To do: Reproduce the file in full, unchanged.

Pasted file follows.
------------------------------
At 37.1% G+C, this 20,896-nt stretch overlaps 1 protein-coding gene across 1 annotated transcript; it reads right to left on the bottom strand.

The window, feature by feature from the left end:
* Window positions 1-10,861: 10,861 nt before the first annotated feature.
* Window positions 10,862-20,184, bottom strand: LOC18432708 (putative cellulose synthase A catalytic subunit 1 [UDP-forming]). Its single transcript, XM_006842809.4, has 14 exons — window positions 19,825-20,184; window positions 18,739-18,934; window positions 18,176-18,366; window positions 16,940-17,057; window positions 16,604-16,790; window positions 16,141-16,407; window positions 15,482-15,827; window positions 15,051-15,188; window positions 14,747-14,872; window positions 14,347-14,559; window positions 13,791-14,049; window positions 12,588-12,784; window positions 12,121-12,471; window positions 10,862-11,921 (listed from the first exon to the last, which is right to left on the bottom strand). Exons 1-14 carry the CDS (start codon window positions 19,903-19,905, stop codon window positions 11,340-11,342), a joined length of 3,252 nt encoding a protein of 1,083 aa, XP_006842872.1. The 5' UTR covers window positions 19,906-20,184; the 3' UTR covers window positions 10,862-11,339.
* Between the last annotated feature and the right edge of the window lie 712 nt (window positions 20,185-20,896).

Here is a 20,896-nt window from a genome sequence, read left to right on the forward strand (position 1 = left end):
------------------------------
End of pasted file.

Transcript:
At 37.1% G+C, this 20,896-nt stretch overlaps 1 protein-coding gene across 1 annotated transcript; it reads right to left on the bottom strand.

The window, feature by feature from the left end:
* Window positions 1-10,861: 10,861 nt before the first annotated feature.
* Window positions 10,862-20,184, bottom strand: LOC18432708 (putative cellulose synthase A catalytic subunit 1 [UDP-forming]). Its single transcript, XM_006842809.4, has 14 exons — window positions 19,825-20,184; window positions 18,739-18,934; window positions 18,176-18,366; window positions 16,940-17,057; window positions 16,604-16,790; window positions 16,141-16,407; window positions 15,482-15,827; window positions 15,051-15,188; window positions 14,747-14,872; window positions 14,347-14,559; window positions 13,791-14,049; window positions 12,588-12,784; window positions 12,121-12,471; window positions 10,862-11,921 (listed from the first exon to the last, which is right to left on the bottom strand). Exons 1-14 carry the CDS (start codon window positions 19,903-19,905, stop codon window positions 11,340-11,342), a joined length of 3,252 nt encoding a protein of 1,083 aa, XP_006842872.1. The 5' UTR covers window positions 19,906-20,184; the 3' UTR covers window positions 10,862-11,339.
* Between the last annotated feature and the right edge of the window lie 712 nt (window positions 20,185-20,896).

Here is a 20,896-nt window from a genome sequence, read left to right on the forward strand (position 1 = left end):